I don’t want to start these series of blog posts with a cliché, but I must say, arriving in Lucca felt like a dream. Whether it was due to planning the trip for almost a year, the countless days thinking about what it would be like, or the 24 hours without sleep, I don’t know. All I know was that I loved this little town the moment I saw the walls, built during the Renaissance, and stepped through them into Lucca’s centro storico.
I should start by saying, my arrival was proceeded by an hour long subway ride in New York, three hours at JFK airport (because I don’t like feeling rushed!), a seven hour flight to Milan Malpensa Airport, an hour train ride to Milano Centrale, two hours roaming around Milano complete with my 65 litre backpack and day pack, a two hour train to Firenze and then an hour long train ride to Lucca. All with about a half hour of combined sleep. No wonder I was exhausted when I arrived! All in all, the journey was seamless, but sleepless nonetheless. On the plus side, my luggage arrived in Italy at the same time as I did.
I’m now in Lucca for two weeks studying Italian at the Lucca Italian School for about four hours per day. While I’m in Lucca, I chose the homestay option, where you stay in the home of someone that is somehow affiliated with the school. I was expecting a tiny room with a twin bed and no room to move. Instead, I’m staying in an apartment on the fourth floor of a building with an entrance in a tiny courtyard off a main street and my room is huge! I have a sofa-turned-double bed, a desk, an antique wardrobe and plenty of room I could even do yoga (if for some reason I decide to start doing yoga).
The lady I’m staying with, Laura, is a fantastic host and has spoken Italian to me from the moment I arrived. She speaks slowly enough and will point out how to correct my oftentimes broken Italian. It was a lot to take in after my marathon journey here but it was also nice to start speaking Italian right away. And she’s more energetic than I am! She also has another student staying here this week. Her name’s Anna and she’s from Spain. She speaks very good Italian (which I’m guessing is at least partly due to her being Spanish – an unfair advantage!).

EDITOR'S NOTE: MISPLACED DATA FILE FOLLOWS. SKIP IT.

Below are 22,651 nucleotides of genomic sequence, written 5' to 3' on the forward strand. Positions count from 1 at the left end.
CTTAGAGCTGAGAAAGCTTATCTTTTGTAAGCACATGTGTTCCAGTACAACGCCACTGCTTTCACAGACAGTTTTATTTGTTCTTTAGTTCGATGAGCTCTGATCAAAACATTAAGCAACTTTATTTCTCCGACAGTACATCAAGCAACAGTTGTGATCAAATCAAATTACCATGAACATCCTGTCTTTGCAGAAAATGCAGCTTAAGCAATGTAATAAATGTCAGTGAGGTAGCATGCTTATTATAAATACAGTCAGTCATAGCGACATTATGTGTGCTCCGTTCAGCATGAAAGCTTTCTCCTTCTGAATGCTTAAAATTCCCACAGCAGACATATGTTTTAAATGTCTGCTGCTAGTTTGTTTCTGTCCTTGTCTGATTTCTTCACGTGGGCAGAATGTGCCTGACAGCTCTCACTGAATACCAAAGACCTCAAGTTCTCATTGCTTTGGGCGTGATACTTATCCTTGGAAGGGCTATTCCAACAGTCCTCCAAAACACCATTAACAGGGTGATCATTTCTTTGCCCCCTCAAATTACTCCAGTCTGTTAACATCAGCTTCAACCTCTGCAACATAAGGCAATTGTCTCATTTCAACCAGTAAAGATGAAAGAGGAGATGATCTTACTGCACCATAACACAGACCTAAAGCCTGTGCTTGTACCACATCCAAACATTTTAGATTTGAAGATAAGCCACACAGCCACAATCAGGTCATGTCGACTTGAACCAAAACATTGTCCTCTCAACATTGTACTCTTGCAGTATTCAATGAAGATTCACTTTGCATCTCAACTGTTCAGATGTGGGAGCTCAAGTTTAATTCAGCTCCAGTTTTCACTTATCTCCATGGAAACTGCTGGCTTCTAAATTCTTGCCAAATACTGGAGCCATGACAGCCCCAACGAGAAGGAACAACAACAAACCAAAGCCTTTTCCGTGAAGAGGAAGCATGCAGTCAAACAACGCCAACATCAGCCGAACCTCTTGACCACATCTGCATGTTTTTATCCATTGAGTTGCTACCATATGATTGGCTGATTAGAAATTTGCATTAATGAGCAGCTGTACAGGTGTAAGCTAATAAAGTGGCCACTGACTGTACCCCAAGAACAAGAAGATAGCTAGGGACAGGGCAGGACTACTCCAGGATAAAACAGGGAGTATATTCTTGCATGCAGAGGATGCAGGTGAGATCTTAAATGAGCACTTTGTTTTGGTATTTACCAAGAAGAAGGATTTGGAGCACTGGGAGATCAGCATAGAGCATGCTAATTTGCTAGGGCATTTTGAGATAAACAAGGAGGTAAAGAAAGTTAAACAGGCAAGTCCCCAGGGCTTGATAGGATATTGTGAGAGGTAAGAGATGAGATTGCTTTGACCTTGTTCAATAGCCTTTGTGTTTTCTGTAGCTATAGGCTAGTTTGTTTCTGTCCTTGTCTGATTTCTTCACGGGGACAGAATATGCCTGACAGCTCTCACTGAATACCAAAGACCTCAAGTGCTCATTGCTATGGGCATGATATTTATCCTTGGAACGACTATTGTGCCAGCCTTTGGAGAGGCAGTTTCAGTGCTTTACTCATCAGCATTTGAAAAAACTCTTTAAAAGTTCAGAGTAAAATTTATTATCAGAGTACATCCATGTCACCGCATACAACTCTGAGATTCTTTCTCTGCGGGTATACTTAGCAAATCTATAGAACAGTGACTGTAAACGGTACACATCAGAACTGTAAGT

Though all I wanted was to sleep, I was ravenous, so I set out into the town to find some dinner. Eventually I came across a place that looked like it would suit, and I ordered a plate of porcini mushroom ravioli with a truffle cream sauce. Buonissimo! I couldn’t have asked for a better first meal. Afterwards I came home, finished reading a book I’d started two days earlier (The Girl on the Train – not bad!) and then passed out. I mean fell asleep.
In the morning the alarm went off way too early. I had to be at la scuola for 8:30 for paper work and to have a quick chat with a teacher to see which class I’d be placed in. The school is about a 10 -15 minute walk through the town centre and is pretty easy to find. The streets are also mostly tourist-less at that time of the day, which was good, because in my jet-legged daze, I’m not sure I could have coped with crowds! On the way, I stopped for the mandatory cappuccino, and arrived at the school right on 8:30. I was expecting to see about a half dozen people starting on the same day as me, and instead there were about 12 – 15!